Leggett v. Massey et al
REPORT AND RECOMMENDATIONS re 18 MOTION to Dismiss filed by State Farm Mutual Automobile Insurance Company, recommending the motion be granted and that plaintiff's claims against State Farm be dismissed with prejudice. Objections to R&R due by 1/30/2009. Signed by Magistrate Judge William E. Cassady on 1/15/09. (cmj)
IN THE UNITED STATES DISTRICT COURT FOR THE SOUTHERN DISTRICT OF ALABAMA SOUTHERN DIVISION JANET LANISE LEGGETT, Plaintiff, vs. : : : CA 08-0401-KD-C
UNITED STATES OF AMERICA, et. al, : Defendants. :
REPORT AND RECOMMENDATION This matter is before the undersigned on Defendant State Farm Mutual Automobile Insurance Company ("State Farm")'s Motion to Dismiss (Doc. 18), filed December 15, 2008. As Plaintiff has failed to make any response as per this court's order (Doc. 20) setting a deadline of January 7, 2009, for her to have done so, this motion is unopposed. After consideration of State Farm's unopposed motion, then, it is the undersigned's recommendation that the motion be GRANTED, and that therefore Plaintiff's claims against State Farm be DISMISSED WITH PREJUDICE. I. Background. The parties' current dispute arises from an automobile accident on May 1, 2006, between Plaintiff's vehicle and a U.S. Postal Service ("USPS") truck, operated by Defendant Jessica Smith Massey, which was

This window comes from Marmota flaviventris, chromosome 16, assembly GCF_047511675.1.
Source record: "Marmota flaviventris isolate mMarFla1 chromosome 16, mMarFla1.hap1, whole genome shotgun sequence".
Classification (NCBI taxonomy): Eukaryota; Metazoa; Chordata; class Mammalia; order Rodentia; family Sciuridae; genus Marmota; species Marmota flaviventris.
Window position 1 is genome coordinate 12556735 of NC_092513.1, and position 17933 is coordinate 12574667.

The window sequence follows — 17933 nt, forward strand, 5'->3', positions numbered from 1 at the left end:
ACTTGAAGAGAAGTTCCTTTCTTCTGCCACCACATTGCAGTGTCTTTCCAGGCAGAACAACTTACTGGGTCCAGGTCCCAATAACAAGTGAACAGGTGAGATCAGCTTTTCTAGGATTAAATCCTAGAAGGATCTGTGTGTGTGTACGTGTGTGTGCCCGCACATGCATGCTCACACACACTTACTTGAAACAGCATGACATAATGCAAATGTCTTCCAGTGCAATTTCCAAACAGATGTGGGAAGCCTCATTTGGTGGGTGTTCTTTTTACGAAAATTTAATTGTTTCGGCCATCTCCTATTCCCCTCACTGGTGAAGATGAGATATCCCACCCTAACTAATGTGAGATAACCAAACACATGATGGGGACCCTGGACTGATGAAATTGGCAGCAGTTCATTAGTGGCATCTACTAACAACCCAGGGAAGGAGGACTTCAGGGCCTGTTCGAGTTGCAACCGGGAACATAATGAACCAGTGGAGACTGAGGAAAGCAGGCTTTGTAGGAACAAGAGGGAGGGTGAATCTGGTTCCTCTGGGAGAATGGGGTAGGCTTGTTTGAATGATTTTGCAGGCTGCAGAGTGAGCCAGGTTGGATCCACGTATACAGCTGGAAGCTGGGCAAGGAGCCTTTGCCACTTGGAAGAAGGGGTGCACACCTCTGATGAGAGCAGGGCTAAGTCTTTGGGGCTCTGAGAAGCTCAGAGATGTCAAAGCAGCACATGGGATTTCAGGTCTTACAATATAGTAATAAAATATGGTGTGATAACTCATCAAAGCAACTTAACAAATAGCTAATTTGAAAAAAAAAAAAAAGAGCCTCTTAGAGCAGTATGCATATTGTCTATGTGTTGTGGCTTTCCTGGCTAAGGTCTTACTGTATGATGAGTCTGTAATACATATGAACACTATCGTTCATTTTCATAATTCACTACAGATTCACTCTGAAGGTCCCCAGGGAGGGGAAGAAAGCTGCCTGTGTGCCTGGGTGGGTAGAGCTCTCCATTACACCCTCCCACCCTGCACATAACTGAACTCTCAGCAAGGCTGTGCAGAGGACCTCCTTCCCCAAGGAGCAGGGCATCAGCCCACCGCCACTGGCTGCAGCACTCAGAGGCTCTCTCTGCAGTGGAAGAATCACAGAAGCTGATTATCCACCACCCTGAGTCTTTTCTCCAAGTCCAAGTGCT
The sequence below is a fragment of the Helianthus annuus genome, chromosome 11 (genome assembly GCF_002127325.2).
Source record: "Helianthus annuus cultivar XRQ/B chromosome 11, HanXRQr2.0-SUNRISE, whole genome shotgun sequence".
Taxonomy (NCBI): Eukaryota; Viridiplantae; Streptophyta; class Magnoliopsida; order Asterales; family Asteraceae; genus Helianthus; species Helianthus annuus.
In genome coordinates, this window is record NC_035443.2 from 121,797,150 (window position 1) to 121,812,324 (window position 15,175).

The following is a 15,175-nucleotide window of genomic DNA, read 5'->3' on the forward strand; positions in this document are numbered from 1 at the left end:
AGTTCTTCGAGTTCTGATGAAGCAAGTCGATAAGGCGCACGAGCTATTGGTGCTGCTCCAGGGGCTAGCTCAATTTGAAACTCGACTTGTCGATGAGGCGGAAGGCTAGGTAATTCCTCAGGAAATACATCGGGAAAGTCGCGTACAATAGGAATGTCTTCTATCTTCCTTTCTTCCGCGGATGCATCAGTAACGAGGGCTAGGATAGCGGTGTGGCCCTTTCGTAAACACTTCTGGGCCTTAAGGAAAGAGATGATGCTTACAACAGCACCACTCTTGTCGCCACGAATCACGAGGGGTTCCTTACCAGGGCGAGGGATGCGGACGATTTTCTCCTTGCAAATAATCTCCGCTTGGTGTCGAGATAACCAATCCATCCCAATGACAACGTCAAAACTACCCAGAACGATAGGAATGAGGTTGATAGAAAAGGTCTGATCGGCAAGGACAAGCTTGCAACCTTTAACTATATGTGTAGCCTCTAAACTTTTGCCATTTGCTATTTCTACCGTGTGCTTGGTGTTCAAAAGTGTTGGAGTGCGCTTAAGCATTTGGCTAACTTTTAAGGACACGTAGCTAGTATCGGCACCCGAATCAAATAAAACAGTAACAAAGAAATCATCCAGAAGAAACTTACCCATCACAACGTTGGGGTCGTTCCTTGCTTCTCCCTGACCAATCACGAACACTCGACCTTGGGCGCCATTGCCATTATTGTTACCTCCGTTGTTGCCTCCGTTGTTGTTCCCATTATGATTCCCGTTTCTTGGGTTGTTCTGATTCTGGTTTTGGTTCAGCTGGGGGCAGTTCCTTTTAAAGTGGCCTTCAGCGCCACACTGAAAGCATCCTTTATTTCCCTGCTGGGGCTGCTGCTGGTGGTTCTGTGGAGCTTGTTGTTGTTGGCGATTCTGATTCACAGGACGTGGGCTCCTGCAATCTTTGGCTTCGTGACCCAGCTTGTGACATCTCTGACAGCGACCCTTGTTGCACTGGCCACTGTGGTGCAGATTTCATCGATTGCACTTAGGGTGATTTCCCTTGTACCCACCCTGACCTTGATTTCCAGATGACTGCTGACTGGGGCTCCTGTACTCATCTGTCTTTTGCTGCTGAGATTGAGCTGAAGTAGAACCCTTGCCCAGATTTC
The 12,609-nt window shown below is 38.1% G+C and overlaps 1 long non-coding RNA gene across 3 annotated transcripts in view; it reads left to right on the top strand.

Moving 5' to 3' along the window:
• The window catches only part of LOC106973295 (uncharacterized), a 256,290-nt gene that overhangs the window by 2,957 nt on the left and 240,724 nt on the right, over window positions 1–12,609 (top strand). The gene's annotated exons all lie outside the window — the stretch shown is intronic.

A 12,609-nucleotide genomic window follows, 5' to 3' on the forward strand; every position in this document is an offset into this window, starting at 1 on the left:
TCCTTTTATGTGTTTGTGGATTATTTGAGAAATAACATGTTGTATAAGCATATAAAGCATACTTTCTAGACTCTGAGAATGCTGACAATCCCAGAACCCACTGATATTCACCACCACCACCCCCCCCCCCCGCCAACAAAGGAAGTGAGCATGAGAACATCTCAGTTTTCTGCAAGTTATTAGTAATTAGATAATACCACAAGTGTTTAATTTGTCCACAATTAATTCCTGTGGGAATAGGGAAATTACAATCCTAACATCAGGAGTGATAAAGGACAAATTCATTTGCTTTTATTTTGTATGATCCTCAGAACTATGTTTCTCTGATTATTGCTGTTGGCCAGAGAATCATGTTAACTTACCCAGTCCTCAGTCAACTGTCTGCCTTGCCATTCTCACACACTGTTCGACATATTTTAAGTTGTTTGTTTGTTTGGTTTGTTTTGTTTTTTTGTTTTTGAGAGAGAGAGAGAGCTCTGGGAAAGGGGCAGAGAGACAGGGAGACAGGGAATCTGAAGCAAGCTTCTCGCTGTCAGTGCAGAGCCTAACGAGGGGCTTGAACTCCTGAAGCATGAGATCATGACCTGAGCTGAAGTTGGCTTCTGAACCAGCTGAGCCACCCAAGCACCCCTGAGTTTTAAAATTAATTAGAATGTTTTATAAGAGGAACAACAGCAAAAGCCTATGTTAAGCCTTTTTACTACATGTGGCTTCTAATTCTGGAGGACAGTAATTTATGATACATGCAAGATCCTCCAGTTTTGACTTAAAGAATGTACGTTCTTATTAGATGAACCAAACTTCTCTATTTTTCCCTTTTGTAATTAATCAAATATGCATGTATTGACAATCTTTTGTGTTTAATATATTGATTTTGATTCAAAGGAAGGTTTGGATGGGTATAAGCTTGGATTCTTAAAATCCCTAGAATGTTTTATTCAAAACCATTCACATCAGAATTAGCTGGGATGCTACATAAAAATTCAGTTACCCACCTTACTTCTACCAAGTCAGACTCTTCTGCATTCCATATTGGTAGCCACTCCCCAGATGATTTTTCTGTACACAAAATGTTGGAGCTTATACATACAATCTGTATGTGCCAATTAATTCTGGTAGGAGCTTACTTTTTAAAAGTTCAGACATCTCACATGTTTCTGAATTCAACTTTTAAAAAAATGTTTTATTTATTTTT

in the process of delivering the daily mail. (Doc. 16, p. 1-2.) Previous legal counsel for Plaintiff initiated an administrative tort claim against the United States on September 14, 2007, but this claim was denied on November 11, 2007. (Id. at 2.) With fresh counsel, Plaintiff then filed suit in the Circuit Court of Clarke County, Alabama, on March 26, 2008, but this time targeted her suit against the USPS driver in her individual capacity, as opposed to either the USPS or the United States proper. (Id.) Adding a wrinkle to this part of the litigation, the record intimates that Defendant Massey was operating as an uninsured motorist at the time of the accident. In her new suit, Plaintiff failed to name Clarke County, Alabama as a defendant, but did name her own insurance company (State Farm) as such. (Id.) On July 10, 2008, the United States substituted itself for the USPS driver, its employee, and removed the state action to this court. (Id.) Finally, on December 15, 2008, State Farm filed the instant Motion to Dismiss (Doc. 18) along with a supporting brief. Plaintiff, however, has neglected to respond to State Farm's motion, despite the undersigned's order (Doc. 20) directing Plaintiff to respond to State Farm's motion by January 7, 2009.
State Farm's Position
State Farm argues that Plaintiff's claims against the company should be dismissed pursuant to Federal Rule of Civil Procedure 12(b)(6) for failure to state a claim on which relief can be granted. Specifically, State Farm argues that because the Alabama Uninsured Motorist Statute, Alabama Code § 32-7-23, states that "in order to receive uninsured motorist benefits," the claimant must be "legally entitled to recover damages from the operator of the uninsured motor vehicle," Leggett's claims against State Farm are improper, as Massey (the operator of the uninsured motor vehicle) is not a legal target of Plaintiff's efforts by operation of the Federal Tort Claims Act.1 (Doc. 19, p. 2-3.) Because Defendant Massey was "acting within the line and scope of her federal employment," State Farm posits, she is entitled to the protections of the FTCA, and therefore Plaintiff's claims against State Farm fizzle for want of an appropriate target.